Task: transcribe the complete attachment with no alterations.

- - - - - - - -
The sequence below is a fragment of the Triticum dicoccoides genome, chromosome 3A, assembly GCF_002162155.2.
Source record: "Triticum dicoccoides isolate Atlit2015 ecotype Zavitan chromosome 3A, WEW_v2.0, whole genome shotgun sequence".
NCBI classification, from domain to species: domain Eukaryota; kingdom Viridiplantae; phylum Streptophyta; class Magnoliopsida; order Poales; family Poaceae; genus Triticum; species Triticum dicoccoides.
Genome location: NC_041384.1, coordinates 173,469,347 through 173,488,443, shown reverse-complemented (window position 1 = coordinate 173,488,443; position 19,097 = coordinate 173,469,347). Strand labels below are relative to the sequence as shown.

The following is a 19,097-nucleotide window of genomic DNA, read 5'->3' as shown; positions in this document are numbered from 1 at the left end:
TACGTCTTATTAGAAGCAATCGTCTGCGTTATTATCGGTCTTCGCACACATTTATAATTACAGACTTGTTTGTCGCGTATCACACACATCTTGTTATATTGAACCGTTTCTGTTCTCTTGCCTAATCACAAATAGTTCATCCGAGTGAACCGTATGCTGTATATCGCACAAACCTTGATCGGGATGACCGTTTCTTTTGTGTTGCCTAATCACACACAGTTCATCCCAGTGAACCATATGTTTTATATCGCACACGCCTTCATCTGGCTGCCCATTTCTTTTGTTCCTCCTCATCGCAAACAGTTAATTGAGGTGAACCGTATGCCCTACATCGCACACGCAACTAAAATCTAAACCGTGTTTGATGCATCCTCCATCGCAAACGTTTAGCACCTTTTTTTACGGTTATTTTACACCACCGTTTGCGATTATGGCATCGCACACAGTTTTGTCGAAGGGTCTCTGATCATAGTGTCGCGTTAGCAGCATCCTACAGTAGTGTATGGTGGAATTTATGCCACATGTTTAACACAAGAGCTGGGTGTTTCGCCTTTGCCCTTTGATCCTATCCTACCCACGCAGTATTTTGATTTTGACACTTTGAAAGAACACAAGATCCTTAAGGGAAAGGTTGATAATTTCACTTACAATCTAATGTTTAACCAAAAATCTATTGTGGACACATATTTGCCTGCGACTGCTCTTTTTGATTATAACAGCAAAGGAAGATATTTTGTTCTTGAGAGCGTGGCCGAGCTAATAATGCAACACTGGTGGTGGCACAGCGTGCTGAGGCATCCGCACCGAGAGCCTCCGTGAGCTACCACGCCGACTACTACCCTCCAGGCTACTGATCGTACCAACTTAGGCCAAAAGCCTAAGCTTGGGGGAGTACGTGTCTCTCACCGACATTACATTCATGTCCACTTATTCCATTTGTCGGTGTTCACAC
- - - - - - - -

The sequence below is a fragment of the Triticum dicoccoides genome, chromosome 3A, assembly GCF_002162155.2.
Source record: "Triticum dicoccoides isolate Atlit2015 ecotype Zavitan chromosome 3A, WEW_v2.0, whole genome shotgun sequence".
NCBI classification, from domain to species: domain Eukaryota; kingdom Viridiplantae; phylum Streptophyta; class Magnoliopsida; order Poales; family Poaceae; genus Triticum; species Triticum dicoccoides.
Genome location: NC_041384.1, coordinates 173,469,347 through 173,488,443, shown reverse-complemented (window position 1 = coordinate 173,488,443; position 19,097 = coordinate 173,469,347). Strand labels below are relative to the sequence as shown.

The following is a 19,097-nucleotide window of genomic DNA, read 5'->3' as shown; positions in this document are numbered from 1 at the left end:
TACGTCTTATTAGAAGCAATCGTCTGCGTTATTATCGGTCTTCGCACACATTTATAATTACAGACTTGTTTGTCGCGTATCACACACATCTTGTTATATTGAACCGTTTCTGTTCTCTTGCCTAATCACAAATAGTTCATCCGAGTGAACCGTATGCTGTATATCGCACAAACCTTGATCGGGATGACCGTTTCTTTTGTGTTGCCTAATCACACACAGTTCATCCCAGTGAACCATATGTTTTATATCGCACACGCCTTCATCTGGCTGCCCATTTCTTTTGTTCCTCCTCATCGCAAACAGTTAATTGAGGTGAACCGTATGCCCTACATCGCACACGCAACTAAAATCTAAACCGTGTTTGATGCATCCTCCATCGCAAACGTTTAGCACCTTTTTTTACGGTTATTTTACACCACCGTTTGCGATTATGGCATCGCACACAGTTTTGTCGAAGGGTCTCTGATCATAGTGTCGCGTTAGCAGCATCCTACAGTAGTGTATGGTGGAATTTATGCCACATGTTTAACACAAGAGCTGGGTGTTTCGCCTTTGCCCTTTGATCCTATCCTACCCACGCAGTATTTTGATTTTGACACTTTGAAAGAACACAAGATCCTTAAGGGAAAGGTTGATAATTTCACTTACAATCTAATGTTTAACCAAAAATCTATTGTGGACACATATTTGCCTGCGACTGCTCTTTTTGATTATAACAGCAAAGGAAGATATTTTGTTCTTGAGAGCGTGGCCGAGCTAATAATGCAACACTGGTGGTGGCACAGCGTGCTGAGGCATCCGCACCGAGAGCCTCCGTGAGCTACCACGCCGACTACTACCCTCCAGGCTACTGATCGTACCAACTTAGGCCAAAAGCCTAAGCTTGGGGGAGTACGTGTCTCTCACCGACATTACATTCATGTCCACTTATTCCATTTGTCGGTGTTCACAC